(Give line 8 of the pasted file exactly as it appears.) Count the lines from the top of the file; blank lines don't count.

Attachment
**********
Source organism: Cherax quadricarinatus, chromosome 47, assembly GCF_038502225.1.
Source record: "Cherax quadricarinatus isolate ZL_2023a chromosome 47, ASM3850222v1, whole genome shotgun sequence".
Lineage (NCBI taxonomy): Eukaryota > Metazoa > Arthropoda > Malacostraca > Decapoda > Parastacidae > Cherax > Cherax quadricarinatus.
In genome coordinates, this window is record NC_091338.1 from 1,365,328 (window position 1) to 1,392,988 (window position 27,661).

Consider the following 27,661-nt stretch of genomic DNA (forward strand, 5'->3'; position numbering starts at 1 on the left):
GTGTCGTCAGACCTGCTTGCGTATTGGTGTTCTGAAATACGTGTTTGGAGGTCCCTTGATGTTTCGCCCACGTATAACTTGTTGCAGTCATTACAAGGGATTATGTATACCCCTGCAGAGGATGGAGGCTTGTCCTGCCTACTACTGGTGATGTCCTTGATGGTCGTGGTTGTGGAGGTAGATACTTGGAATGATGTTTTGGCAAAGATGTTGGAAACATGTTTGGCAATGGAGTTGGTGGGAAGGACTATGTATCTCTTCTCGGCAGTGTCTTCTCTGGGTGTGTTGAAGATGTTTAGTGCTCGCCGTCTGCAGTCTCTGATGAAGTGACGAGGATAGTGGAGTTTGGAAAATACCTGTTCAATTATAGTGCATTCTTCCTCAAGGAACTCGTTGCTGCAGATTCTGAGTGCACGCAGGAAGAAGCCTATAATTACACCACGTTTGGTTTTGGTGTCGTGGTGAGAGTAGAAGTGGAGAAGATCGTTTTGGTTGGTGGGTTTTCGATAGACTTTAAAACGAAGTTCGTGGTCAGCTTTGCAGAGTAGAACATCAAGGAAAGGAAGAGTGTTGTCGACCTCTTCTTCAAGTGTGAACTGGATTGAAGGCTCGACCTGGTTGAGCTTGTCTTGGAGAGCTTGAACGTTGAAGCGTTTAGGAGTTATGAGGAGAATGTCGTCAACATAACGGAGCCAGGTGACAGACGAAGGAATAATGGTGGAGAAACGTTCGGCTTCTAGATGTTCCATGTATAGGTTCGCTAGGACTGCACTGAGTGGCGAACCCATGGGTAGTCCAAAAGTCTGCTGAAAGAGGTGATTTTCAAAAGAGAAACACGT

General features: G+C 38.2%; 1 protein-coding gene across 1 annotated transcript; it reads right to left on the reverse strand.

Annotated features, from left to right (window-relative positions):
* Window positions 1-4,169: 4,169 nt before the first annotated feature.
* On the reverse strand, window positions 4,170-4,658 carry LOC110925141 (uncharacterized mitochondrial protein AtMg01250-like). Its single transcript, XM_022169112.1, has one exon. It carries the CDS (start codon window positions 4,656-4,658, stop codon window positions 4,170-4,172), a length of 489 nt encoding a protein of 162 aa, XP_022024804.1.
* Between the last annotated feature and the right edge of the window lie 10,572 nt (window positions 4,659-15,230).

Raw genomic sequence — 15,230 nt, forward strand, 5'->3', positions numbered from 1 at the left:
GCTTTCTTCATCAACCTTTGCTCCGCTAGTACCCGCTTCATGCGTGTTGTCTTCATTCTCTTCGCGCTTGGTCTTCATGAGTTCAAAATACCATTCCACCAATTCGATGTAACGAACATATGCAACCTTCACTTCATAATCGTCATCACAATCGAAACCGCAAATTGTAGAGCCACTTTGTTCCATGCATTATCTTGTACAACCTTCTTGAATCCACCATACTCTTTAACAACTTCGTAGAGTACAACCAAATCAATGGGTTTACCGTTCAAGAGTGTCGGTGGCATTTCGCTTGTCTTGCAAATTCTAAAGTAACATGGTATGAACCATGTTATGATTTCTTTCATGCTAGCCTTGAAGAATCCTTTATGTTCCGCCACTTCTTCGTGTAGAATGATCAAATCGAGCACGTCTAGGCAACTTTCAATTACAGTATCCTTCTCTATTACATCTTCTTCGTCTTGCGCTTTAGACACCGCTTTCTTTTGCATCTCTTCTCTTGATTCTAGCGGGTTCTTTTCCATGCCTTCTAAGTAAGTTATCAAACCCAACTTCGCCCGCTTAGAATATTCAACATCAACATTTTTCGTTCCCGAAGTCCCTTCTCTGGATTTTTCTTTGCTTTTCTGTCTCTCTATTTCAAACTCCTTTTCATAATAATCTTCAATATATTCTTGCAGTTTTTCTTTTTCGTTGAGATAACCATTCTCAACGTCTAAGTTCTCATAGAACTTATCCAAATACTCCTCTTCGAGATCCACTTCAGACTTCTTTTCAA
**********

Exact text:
Annotated features, from left to right (window-relative positions):